It is always a challenge taking photos outdoors in South Dakota.  The wind just blows and blows.

Thanks for reading!
Sue from Ilove2sew!

Comments

  1. Love your plaid shirt!

    ReplyDelete
  2. Great job Sue! I love that color combination on you, and your plaid placement is perfect. And thanks for the tip on matching the plaid on the seamline, not the edges!

    ReplyDelete
  3. Wow, congratulations on your happy, well-made garment sewn from a fabric of style and colors that shows you in an outstanding way! I've seen you in your self-sewn garments for years online, admired your work always and this is the one I personally like the best on you! Thanks so much for all the tips ... I look forward to sewing my own plaid garment, greatly appreciate your sharing and anticipate warmly seeing your sewing again! Lynda from Toronto, Canada

    ReplyDelete
  4. Thanks for the great tips and reminders for sewing with plaids! I mark lines on the pattern, too, even for matching large prints. This color is especially pretty on you, and I love the idea of the bias-faced hem. Keep on sewing!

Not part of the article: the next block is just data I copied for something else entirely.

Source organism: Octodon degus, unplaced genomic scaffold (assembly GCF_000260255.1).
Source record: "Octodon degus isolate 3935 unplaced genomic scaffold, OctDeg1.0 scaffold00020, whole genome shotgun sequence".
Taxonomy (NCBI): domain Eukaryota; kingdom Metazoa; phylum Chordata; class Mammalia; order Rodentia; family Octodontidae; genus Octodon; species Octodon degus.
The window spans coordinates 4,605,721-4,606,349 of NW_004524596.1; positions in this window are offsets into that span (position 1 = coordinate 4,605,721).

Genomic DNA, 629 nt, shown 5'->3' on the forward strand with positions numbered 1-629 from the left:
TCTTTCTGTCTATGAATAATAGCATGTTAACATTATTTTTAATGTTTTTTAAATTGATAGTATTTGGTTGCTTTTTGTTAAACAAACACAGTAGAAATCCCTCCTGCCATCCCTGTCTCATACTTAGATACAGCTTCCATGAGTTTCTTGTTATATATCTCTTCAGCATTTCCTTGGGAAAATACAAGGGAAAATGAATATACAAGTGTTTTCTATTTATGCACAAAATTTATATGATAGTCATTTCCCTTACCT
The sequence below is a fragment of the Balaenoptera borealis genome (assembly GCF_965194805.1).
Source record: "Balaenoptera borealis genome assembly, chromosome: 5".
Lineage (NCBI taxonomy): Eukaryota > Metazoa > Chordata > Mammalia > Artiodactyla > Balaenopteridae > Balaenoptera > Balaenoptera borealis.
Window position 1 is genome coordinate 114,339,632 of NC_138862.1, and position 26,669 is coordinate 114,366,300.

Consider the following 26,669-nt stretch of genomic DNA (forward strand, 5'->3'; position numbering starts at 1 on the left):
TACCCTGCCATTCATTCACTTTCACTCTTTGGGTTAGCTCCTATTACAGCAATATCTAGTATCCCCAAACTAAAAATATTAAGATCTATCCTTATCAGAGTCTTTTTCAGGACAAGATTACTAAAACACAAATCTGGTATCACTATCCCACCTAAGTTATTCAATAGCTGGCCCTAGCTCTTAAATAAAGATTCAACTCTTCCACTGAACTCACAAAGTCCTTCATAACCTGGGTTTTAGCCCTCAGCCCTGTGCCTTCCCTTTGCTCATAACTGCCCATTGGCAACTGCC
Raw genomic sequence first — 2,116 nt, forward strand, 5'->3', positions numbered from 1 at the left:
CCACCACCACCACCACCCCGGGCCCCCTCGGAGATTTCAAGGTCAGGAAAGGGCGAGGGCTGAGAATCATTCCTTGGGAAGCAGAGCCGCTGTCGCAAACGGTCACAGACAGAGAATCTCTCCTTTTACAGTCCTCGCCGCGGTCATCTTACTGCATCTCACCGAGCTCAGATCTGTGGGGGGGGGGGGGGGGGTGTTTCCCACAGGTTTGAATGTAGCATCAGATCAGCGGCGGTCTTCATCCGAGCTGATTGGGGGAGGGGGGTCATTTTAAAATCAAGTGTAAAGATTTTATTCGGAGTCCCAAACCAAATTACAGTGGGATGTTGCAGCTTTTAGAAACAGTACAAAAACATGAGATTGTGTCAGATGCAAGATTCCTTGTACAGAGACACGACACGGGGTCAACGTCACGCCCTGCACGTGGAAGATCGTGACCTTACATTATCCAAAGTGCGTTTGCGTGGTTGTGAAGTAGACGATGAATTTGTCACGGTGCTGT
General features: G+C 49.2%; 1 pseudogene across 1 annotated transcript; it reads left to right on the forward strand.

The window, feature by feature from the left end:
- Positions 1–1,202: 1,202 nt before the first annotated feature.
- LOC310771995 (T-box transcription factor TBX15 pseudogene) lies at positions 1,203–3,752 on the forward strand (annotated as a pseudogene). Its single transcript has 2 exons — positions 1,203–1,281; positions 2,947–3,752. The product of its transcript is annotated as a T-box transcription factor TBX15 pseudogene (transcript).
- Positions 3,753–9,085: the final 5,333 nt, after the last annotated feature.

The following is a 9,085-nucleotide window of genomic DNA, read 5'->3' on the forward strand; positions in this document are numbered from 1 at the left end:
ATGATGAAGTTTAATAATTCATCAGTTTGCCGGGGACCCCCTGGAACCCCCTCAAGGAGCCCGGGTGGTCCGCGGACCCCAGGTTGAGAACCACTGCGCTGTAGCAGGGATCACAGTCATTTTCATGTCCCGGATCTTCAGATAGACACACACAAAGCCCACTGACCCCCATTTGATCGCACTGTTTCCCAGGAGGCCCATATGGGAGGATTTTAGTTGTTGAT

Kathy in Arkansas

    ReplyDelete
  5. Is it best to sew plaid shirts with patterns that don't have darts or princess seams? I want to make some plaid shirts, but am stumped at how to match the plaid with shaping detail.

    ReplyDelete
    Replies
    1. Hi! For the first few plaid garments you make, I would use a simple, straight silhouette, like the one that I used. You can get the plaid to match at princess seams, but it is a lot of work and not something that you want to try if you aren't familiar working with plaids. Good luck!!!

      Delete